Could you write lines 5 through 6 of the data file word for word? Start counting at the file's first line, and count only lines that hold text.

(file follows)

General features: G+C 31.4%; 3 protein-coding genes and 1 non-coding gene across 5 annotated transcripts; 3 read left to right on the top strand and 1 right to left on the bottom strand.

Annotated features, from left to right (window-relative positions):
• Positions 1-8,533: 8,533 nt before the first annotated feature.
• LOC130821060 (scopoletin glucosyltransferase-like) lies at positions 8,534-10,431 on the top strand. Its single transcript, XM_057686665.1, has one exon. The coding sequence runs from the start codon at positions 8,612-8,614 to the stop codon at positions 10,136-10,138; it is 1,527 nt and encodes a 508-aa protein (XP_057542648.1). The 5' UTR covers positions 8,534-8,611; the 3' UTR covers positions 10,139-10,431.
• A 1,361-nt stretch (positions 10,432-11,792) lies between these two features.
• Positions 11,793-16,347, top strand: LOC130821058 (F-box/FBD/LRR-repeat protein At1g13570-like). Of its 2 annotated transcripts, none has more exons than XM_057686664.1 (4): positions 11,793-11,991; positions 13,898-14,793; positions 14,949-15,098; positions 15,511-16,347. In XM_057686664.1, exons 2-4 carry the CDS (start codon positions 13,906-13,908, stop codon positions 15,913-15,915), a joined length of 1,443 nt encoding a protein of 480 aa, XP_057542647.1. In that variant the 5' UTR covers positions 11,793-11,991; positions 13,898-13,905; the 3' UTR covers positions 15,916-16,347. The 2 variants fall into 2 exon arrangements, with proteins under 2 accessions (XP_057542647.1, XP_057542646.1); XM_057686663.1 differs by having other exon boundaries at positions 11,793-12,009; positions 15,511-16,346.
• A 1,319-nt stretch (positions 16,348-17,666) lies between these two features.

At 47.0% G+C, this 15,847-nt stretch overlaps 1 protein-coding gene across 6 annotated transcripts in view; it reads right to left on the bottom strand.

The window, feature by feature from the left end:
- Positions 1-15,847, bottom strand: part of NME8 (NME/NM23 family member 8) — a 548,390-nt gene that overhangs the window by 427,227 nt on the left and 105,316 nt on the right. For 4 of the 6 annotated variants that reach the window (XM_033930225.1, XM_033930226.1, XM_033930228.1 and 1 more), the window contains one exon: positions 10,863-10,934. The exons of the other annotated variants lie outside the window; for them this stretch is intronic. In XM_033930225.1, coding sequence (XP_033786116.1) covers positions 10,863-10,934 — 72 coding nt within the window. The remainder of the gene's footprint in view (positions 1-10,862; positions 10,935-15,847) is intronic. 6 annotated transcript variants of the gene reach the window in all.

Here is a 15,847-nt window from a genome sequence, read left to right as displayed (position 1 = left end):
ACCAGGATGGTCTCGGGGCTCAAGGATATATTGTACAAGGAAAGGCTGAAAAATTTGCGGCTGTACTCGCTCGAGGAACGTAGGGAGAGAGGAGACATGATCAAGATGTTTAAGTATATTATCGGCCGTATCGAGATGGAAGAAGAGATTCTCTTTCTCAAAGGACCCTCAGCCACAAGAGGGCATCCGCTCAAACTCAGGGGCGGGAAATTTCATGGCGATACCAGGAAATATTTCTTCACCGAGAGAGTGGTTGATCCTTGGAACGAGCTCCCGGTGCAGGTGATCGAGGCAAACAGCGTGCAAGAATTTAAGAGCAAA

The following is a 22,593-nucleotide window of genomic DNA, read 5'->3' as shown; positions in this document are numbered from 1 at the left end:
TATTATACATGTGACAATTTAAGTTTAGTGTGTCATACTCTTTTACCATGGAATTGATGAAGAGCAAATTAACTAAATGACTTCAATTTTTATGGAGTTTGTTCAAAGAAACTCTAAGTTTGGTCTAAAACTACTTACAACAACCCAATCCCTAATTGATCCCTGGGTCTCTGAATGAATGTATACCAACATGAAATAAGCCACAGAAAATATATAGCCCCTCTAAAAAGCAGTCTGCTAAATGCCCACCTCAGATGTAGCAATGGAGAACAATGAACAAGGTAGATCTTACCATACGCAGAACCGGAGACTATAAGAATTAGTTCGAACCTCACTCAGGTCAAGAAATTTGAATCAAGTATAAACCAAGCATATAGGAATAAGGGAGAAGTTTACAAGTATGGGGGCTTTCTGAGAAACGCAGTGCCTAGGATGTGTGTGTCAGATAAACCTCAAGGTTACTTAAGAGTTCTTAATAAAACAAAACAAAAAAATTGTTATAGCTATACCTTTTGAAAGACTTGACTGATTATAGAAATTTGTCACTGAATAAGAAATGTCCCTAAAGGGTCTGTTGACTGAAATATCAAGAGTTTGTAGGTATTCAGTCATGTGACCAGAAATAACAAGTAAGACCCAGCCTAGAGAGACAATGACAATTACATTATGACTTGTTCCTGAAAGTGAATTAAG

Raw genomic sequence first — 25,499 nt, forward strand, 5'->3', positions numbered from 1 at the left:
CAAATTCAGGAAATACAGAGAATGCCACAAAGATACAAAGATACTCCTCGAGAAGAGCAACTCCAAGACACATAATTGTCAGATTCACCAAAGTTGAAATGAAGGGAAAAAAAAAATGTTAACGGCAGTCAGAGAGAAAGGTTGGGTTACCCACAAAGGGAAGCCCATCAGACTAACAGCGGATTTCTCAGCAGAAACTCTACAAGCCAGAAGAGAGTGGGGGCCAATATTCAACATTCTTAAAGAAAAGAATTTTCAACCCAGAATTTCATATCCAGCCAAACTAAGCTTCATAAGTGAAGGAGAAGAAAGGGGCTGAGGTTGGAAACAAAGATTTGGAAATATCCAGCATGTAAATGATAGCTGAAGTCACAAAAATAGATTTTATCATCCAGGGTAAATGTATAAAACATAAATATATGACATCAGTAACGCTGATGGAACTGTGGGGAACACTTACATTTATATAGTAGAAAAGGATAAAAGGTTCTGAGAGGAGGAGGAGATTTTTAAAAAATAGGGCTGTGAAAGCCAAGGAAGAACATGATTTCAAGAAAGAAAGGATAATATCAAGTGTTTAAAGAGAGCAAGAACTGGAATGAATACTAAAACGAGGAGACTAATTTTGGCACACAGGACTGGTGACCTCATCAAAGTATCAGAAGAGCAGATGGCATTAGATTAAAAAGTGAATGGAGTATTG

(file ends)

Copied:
• A 1,361-nt stretch (positions 10,432-11,792) lies between these two features.
• Positions 11,793-16,347, top strand: LOC130821058 (F-box/FBD/LRR-repeat protein At1g13570-like). Of its 2 annotated transcripts, none has more exons than XM_057686664.1 (4): positions 11,793-11,991; positions 13,898-14,793; positions 14,949-15,098; positions 15,511-16,347. In XM_057686664.1, exons 2-4 carry the CDS (start codon positions 13,906-13,908, stop codon positions 15,913-15,915), a joined length of 1,443 nt encoding a protein of 480 aa, XP_057542647.1. In that variant the 5' UTR covers positions 11,793-11,991; positions 13,898-13,905; the 3' UTR covers positions 15,916-16,347. The 2 variants fall into 2 exon arrangements, with proteins under 2 accessions (XP_057542647.1, XP_057542646.1); XM_057686663.1 differs by having other exon boundaries at positions 11,793-12,009; positions 15,511-16,346.